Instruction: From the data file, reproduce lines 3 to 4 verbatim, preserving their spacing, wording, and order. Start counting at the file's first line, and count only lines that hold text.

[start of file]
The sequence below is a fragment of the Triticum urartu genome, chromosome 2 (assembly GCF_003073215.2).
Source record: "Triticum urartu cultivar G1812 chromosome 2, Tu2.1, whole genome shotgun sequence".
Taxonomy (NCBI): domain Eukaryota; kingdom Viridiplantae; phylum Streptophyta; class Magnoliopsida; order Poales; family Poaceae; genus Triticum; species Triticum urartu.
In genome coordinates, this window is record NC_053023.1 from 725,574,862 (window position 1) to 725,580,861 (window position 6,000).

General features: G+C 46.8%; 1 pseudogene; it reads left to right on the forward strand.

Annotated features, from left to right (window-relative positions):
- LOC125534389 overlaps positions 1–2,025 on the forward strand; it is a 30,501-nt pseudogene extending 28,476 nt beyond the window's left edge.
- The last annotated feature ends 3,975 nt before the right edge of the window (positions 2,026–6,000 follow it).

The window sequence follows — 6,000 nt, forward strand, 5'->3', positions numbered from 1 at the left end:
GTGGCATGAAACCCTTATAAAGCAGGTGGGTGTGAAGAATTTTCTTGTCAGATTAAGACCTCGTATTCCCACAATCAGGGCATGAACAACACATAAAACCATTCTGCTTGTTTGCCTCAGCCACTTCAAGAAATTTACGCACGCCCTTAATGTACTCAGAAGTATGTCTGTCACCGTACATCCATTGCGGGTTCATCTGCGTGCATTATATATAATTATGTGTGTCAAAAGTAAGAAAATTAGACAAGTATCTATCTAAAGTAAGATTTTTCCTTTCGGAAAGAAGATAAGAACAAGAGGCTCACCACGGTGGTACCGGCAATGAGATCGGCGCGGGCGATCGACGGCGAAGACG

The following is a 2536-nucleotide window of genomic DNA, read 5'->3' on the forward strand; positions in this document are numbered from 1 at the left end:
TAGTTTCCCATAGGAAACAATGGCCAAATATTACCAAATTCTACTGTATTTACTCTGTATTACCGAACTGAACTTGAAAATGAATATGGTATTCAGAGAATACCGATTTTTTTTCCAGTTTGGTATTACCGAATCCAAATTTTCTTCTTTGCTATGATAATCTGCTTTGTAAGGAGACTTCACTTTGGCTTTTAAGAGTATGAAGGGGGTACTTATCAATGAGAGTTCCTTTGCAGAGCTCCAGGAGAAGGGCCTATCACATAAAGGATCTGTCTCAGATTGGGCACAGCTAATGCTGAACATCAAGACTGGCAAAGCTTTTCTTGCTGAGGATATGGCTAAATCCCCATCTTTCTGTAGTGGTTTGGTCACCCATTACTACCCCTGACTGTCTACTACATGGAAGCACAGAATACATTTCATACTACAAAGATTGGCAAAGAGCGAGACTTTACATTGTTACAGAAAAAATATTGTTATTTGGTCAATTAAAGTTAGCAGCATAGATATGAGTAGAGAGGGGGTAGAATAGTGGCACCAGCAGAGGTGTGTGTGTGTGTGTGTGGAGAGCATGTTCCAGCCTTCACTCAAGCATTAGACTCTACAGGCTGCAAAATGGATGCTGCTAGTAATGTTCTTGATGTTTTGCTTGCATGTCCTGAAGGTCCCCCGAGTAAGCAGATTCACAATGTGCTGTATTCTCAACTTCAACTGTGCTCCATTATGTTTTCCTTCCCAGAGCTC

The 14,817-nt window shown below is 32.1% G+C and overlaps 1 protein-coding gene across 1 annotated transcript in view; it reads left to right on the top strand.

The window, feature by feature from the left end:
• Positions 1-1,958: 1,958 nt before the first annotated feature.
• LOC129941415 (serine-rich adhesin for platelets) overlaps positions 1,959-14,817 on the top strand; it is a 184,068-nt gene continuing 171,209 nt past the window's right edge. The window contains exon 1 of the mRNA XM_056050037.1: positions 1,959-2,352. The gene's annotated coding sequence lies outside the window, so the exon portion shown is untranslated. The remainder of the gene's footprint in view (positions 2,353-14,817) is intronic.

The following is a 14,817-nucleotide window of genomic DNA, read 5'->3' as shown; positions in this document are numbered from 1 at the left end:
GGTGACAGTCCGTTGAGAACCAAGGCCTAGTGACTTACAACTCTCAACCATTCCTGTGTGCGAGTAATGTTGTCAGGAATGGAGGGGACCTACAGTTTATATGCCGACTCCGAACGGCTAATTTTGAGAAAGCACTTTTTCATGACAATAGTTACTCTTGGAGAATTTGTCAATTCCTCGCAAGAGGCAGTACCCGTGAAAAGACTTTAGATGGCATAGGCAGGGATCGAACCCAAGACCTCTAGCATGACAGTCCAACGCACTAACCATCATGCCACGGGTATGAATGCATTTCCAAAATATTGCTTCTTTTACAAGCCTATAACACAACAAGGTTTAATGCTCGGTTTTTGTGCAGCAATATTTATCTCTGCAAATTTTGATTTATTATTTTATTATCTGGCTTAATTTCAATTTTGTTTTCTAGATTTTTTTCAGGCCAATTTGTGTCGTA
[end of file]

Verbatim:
Taxonomy (NCBI): domain Eukaryota; kingdom Viridiplantae; phylum Streptophyta; class Magnoliopsida; order Poales; family Poaceae; genus Triticum; species Triticum urartu.
In genome coordinates, this window is record NC_053023.1 from 725,574,862 (window position 1) to 725,580,861 (window position 6,000).